We’re closing the trading week with limited drivers of global market sentiment, but with the risk tone remaining cautious amid a weak run of macroeconomic data. US equity futures are flat in contrast to a slight rise in European stock indices that are unwinding some of yesterday’s losses through a generally uneventful session.

The USD is mixed, but high-beta FX are seemingly favoured on the back of gains in metal prices (e.g. iron ore +2%) while WTI crude oil trades about 1% stronger. The MXN continues to swing around the 19 pesos per USD level where it may now consolidate its recent losses from the mid-18s when it traded ‘overbought’. Mexico published retail sales data today that showed a 0.2% m/m decline and a 2.4% y/y increase, vs the median forecast of  –0.3% m/m and 2.2% y/y—softening from +0.7% m/m and +2.2% y/y in October.

Thousands took to the streets of Lima yesterday, as protestors from Peru’s south took to the capital their anger and their demands that Boluarte resigns and Congress is closed. In a televised address, the President said the “government is firm and its cabinet is more united than ever, once again I call for dialogue and I call for calm.”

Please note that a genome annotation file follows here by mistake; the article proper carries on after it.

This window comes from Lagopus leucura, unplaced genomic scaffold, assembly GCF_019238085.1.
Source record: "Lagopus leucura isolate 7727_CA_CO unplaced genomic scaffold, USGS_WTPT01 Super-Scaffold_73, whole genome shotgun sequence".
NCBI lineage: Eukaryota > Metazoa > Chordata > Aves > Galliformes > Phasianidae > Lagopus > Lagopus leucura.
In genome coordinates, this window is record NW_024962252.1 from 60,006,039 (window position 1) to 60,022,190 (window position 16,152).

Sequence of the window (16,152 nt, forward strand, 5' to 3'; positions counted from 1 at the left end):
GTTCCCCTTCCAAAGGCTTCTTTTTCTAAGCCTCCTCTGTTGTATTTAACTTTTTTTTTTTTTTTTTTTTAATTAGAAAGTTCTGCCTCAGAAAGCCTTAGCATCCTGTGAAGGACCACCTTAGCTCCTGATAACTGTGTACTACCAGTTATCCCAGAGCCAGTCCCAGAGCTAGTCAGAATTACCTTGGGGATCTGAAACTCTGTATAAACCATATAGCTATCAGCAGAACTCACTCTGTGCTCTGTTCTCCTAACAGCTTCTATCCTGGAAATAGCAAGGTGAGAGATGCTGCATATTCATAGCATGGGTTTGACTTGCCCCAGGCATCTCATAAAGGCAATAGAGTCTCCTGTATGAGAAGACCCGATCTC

It does not seem like protesters are ready to relax the intensity of their demonstrations as clashes with authorities continue around the country with repeated attempts to take over major airports (Arequipa, for instance). Mining production in the south has stalled, meanwhile, amid a shortage of necessary inputs due to road blockades—that are also limiting the shipment of unrefined product.

The economic costs are becoming clearer by the day and the PEN is a clear underperformer among the expanded majors so far this year, shedding ~1.5% of its value against the USD year-to-date—only surpassed by the Argentine peso’s decline of 3.3% (but that is not enviable company in the world of FX).

Meanwhile, Boluarte’s cabinet seems to be losing track of the President’s intentions as Development Minister Demartini said yesterday that if demonstrators can guarantee social peace will be maintained, then he’s “certain that the President and all of us would resign”. He did, however, add that these conditions have not been met. A couple of hours later he said that the President and cabinet are firm in that resigning is not a possibility. Communications from the top levels of government have been erratic, to say the least.

—Juan Manuel Herrera